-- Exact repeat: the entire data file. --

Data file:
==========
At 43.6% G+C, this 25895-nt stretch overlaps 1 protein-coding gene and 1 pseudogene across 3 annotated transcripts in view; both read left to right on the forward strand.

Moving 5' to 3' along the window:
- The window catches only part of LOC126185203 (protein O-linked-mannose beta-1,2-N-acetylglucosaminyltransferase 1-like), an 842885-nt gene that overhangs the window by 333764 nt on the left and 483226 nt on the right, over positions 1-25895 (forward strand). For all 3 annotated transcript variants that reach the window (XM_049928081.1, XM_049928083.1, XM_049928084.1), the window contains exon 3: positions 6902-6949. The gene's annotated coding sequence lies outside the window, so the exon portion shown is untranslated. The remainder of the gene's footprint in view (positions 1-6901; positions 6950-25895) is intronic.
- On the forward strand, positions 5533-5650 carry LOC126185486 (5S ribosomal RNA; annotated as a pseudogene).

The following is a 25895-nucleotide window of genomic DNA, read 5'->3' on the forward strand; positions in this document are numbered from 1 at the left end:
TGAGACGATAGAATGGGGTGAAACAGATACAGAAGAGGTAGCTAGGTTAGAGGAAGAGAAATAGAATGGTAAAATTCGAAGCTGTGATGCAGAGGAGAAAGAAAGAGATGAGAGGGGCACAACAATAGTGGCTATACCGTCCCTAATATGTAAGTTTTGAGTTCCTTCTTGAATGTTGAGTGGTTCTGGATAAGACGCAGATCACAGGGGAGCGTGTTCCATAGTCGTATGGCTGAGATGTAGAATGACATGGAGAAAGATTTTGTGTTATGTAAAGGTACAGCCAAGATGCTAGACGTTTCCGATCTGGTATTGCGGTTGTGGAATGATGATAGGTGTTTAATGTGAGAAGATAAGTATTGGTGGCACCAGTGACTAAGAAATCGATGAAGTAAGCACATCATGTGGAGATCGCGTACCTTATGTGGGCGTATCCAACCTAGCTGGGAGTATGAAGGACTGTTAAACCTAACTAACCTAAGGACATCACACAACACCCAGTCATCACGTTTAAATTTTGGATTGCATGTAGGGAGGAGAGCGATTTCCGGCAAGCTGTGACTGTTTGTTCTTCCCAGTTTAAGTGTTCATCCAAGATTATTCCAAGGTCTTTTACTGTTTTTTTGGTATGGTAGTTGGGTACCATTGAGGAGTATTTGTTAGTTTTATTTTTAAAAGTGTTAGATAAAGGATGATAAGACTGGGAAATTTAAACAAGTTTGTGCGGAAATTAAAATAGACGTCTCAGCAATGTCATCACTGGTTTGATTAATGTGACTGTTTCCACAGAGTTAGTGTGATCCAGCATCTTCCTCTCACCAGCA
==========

At 43.6% G+C, this 25895-nt stretch overlaps 1 protein-coding gene and 1 pseudogene across 3 annotated transcripts in view; both read left to right on the forward strand.

Moving 5' to 3' along the window:
- The window catches only part of LOC126185203 (protein O-linked-mannose beta-1,2-N-acetylglucosaminyltransferase 1-like), an 842885-nt gene that overhangs the window by 333764 nt on the left and 483226 nt on the right, over positions 1-25895 (forward strand). For all 3 annotated transcript variants that reach the window (XM_049928081.1, XM_049928083.1, XM_049928084.1), the window contains exon 3: positions 6902-6949. The gene's annotated coding sequence lies outside the window, so the exon portion shown is untranslated. The remainder of the gene's footprint in view (positions 1-6901; positions 6950-25895) is intronic.
- On the forward strand, positions 5533-5650 carry LOC126185486 (5S ribosomal RNA; annotated as a pseudogene).

The following is a 25895-nucleotide window of genomic DNA, read 5'->3' on the forward strand; positions in this document are numbered from 1 at the left end:
TGAGACGATAGAATGGGGTGAAACAGATACAGAAGAGGTAGCTAGGTTAGAGGAAGAGAAATAGAATGGTAAAATTCGAAGCTGTGATGCAGAGGAGAAAGAAAGAGATGAGAGGGGCACAACAATAGTGGCTATACCGTCCCTAATATGTAAGTTTTGAGTTCCTTCTTGAATGTTGAGTGGTTCTGGATAAGACGCAGATCACAGGGGAGCGTGTTCCATAGTCGTATGGCTGAGATGTAGAATGACATGGAGAAAGATTTTGTGTTATGTAAAGGTACAGCCAAGATGCTAGACGTTTCCGATCTGGTATTGCGGTTGTGGAATGATGATAGGTGTTTAATGTGAGAAGATAAGTATTGGTGGCACCAGTGACTAAGAAATCGATGAAGTAAGCACATCATGTGGAGATCGCGTACCTTATGTGGGCGTATCCAACCTAGCTGGGAGTATGAAGGACTGTTAAACCTAACTAACCTAAGGACATCACACAACACCCAGTCATCACGTTTAAATTTTGGATTGCATGTAGGGAGGAGAGCGATTTCCGGCAAGCTGTGACTGTTTGTTCTTCCCAGTTTAAGTGTTCATCCAAGATTATTCCAAGGTCTTTTACTGTTTTTTTGGTATGGTAGTTGGGTACCATTGAGGAGTATTTGTTAGTTTTATTTTTAAAAGTGTTAGATAAAGGATGATAAGACTGGGAAATTTAAACAAGTTTGTGCGGAAATTAAAATAGACGTCTCAGCAATGTCATCACTGGTTTGATTAATGTGACTGTTTCCACAGAGTTAGTGTGATCCAGCATCTTCCTCTCACCAGCA